Positive moves provide shot in arm for life sciences

Another day, and another significant announcement from a Scottish life sciences firm.

The life sciences sector employs more than 37,000 people across Scotland. Picture: David Silverman/Getty Images
The life sciences sector employs more than 37,000 people across Scotland. Picture: David Silverman/Getty Images

Positive newsflow from Omega Diagnostics and Collagen Solutions yesterday – along with the launch by a Singaporean firm of a new laboratory in Glasgow – made it a particularly busy day for the sector after a raft of other developments involving businesses including Arrayjet and Elasmogen.

The University of Glasgow this week also officially opened its new £32 million Imaging Centre of Excellence, which aims to act as a hub for translating science into economic and patient benefit. That project will bring almost 400 new high-value jobs to the city over a seven year period along with a £88m boost to the local economy.

The latest flurry of developments in the Scottish life sciences sector come hot on the heels of the launch last month of an ambitious target for it to nearly double its turnover to £8bn by 2025.

It has already grown by 29 per cent between 2010 and 2014 to more than £4.2bn, with the gross value it adds to the economy rising by 24 per cent to around £2bn. Employee numbers have increased by 13 per cent across the sector’s 700 organisations.

As Dave Tudor, co-chair of the Life Sciences Scotland Industry Leadership Group and vice president of primary supply chain at GlaxoSmithKline, said at the strategy’s launch: “This is an exciting time for life sciences businesses in Scotland”.

Yesterday’s announcements also served to emphasis the global nature of Scotland’s position in the industry. Glasgow-based biomaterials business Collagen Solutions, which develops and manufactures medical grade collagen, has been granted a patent in Australia for use of its product in heart valve replacement medical devices and other applications. Patent coverage has also been established in New Zealand and USA.

Chief executive Jamal Rushdy said the latest patent “will be of significant interest to our existing customer base and value adding to our own medical device development programme”.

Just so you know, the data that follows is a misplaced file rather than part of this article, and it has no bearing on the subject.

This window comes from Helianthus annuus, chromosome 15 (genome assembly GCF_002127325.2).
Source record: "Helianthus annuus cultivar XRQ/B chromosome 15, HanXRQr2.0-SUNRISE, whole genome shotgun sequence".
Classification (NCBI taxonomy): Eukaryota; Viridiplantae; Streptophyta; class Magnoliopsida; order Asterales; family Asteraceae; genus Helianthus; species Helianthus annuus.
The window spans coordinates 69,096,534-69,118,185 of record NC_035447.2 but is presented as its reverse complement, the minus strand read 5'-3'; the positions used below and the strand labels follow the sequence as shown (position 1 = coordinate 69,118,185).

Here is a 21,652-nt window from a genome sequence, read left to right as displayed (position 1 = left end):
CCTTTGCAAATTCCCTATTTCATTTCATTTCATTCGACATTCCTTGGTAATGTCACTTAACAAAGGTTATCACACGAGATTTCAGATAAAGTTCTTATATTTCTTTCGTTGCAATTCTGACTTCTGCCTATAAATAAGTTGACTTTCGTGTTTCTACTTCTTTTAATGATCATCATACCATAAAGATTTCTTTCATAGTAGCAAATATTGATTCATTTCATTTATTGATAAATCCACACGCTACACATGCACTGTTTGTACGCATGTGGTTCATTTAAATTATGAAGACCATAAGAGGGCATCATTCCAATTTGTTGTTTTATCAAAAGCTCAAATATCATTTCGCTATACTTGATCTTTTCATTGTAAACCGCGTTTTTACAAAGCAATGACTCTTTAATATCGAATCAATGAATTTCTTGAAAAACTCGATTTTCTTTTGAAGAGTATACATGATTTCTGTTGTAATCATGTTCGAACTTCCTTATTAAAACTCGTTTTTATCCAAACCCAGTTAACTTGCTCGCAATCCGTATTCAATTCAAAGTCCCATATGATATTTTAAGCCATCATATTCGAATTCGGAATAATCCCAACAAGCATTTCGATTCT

In an update from medical diagnostics company Omega, which focuses on allergy, food intolerance and infectious disease, it said that the malaria tests manufactured at its Indian facility had achieved a key certification milestone which means they are available for general sale through business to business channels.

Andrew Shepherd, chief executive of the Alva-based company, said the achievement “demonstrates our continuing investment in people and infrastructure is beginning to bear fruit.

“Whilst we expect relatively modest sales during the next financial year to 31 March 2018, we anticipate generating significant demand from the subsequent financial year onwards with high quality products at affordable prices which are both crucial for commercial success,” he added.

The launch of the Clinnovate Health laboratory yesterday also marked the first ever investment by a Singaporean firm in the Scottish life sciences sector. Clinnovate provides services for the clinical research market in areas of fibrosis and cancer.

Linda Hanna, managing director of strategy and sectors at Scottish Enterprise, said the investment underlined the fact that Scotland’s world-class expertise in life sciences is becoming “increasingly acknowledged on the global stage”.

“Scotland and Singapore are both regarded as world leading centres for biomedical research and it is great to see growing interest in collaboration between our two countries.”

The latest announcements have got the 2025 strategy off to a strong start, although the triggering of the Brexit process yesterday also drew focus to one of the key concerns of industry leaders.

There are fears Scotland could be put at a disadvantage against global competitors if Brexit reduces its access to theEuropean staff which currently make up a sizeable proportion of researchers in the sector. At the Beatson Institute cancer centre in Glasgow for example around half of the researchers are EU nationals from outside the UK.

The chief executive of Merck Life Sciences, Udit Batra, warned on a visit to its Scottish facilities that Brexit could mean that companies in the sector will face difficulties recruiting staff. Given the sector already employs over 37,000 people, the risks to the Scottish economy of skills shortages in the wake of Brexit could be significant and an issue which will be at the forefront of politician’s minds ahead of detailed Brexit talks.

As Scottish business minister Paul Wheelhouse, said at the launch of the strategy: “EU nationals living in Scotland and working in the life sciences sector greatly enrich our culture, strengthen our society and boost our economy.

“That is why we are exploring all possible avenues for Scotland to retain the benefits of EU membership,” he stressed.